There are two types of companies: those who have been hacked, and those who don’t yet know they have been hacked. John Chambers ‒ CEO of Cisco at the World Economic Forum.
Here’s a real-time view of a global sensor network that tracks cyber threats all around the world. During the course of an hour on a random Wednesday afternoon, over 4,000 global attacks originated from China alone. In the same hour, the US was target to over 10,000 attacks such attacks from all over the world.
These numbers show just how real, dogged and wide-reaching cyber threats have become. The attacks are automated and mechanized to the extent that defending against advanced persistent threats (APTs) has become increasingly difficult. APTs are a different breed compared to anonymous hacking because they are well-coordinated, motivated and well organized, not to mention well-funded.
With three large-scale data breaches in less than 9 months, healthcare is right in the middle of a global cyber war. The three breaches combined – CHS, Anthem and Premera, totaled to nearly 95.5 million stolen records. That’s just about 30% of the entire U.S. population. In less than one year.
Chief Security Officers (CSOs) – assert that the war against cybercriminals is never going to be about winning or losing. It is, they say, about maximizing defenses and minimizing losses. John Cambers notes that data breaches aren’t a matter of if- only how big and when.
The odds are stacked against the CSOs and defenders, because attackers only need to exploit a single vulnerability, once, as soon as they find it. Defenders on the other hand, have to protect all attack surfaces, all the time.
“We see about a million hits a day from China alone, trying to break into our network.” Bert Reese ‒ SVP and Chief Information Officer, Sentara Healthcare.
The coming together of such defenders has formed the backbone of a National network of Information Sharing and Analysis Centers – or ISACs.
Impressively, there are 18 industry specific ISACs for increasing the defensive posture of all major and critical infrastructure industries. The one for healthcare is called the National Healthcare ISAC, or NH-ISAC.
Their goals in their own words are: “Services provided by ISACs include risk mitigation, incident response, alert and information sharing. The goal is to provide users with accurate, actionable, and relevant information. Member benefits vary across the ISACs and can include: access to a 24/7 security operations center, briefings, white papers, threat calls, webinars, and anonymous Critical Infrastructure Key Resource (CI/KR) reporting.”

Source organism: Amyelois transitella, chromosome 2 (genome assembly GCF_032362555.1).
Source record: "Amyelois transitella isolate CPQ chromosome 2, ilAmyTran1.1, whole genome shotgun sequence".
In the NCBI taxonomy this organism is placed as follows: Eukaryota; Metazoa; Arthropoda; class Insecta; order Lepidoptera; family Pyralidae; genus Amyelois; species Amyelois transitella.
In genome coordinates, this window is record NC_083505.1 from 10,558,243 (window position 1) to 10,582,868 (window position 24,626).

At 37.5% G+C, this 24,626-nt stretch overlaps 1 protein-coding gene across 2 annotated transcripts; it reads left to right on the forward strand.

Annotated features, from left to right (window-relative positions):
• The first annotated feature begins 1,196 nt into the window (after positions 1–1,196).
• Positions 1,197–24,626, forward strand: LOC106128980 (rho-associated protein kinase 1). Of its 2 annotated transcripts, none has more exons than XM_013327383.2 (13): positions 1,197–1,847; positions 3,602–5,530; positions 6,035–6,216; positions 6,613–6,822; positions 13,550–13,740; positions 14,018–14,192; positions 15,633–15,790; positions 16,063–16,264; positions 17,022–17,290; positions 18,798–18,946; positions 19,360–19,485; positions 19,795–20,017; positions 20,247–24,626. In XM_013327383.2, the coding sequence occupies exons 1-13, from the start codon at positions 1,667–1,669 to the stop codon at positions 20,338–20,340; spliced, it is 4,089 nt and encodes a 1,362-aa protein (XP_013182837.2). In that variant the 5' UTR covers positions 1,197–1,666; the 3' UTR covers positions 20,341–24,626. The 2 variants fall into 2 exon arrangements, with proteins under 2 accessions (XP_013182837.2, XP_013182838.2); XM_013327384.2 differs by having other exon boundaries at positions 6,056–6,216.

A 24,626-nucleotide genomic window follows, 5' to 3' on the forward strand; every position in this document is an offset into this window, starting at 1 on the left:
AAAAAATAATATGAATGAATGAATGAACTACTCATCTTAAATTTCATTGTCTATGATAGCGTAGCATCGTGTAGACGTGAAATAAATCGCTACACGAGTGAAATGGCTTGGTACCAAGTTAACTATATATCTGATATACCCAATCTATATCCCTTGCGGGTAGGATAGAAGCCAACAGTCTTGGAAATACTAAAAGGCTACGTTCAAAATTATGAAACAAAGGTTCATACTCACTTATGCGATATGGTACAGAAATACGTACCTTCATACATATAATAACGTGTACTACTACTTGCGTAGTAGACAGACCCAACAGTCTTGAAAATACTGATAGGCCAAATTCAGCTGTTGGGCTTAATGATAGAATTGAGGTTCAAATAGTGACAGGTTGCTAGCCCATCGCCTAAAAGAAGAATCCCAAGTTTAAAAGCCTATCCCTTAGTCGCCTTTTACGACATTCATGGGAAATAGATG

While the full list of members in the ISAC is confidential, the Board of Directors show key security executives from some of the biggest names in the healthcare industry, including insurance giant Aetna.
“Sharing cyber information in real-time is essential for any enterprise to determine targeted vs. opportunistic threats as well as early indicators of compromise. ISACs are unique in creating an opportunity to establish personal relationships facilitated by the many different methods of information sharing including the automation of a sophisticated threat-management platform which is then available to all members, “said Jim Routh – CISO, Aetna and Board Member of NH‒ISAC.
Other industry giants on the Board include:
Other industry giants represented on the Board include:
- Emory University
- Johnson & Johnson
- McKesson Corporation
- Merck & Co.
- Partners Healthcare
- Stanford Health Care
ISACs aren’t going to claim victory with cyber wars anytime soon, but they will help increase the defenses for those who participate in them and the healthcare industry is in need of defenders more than most others.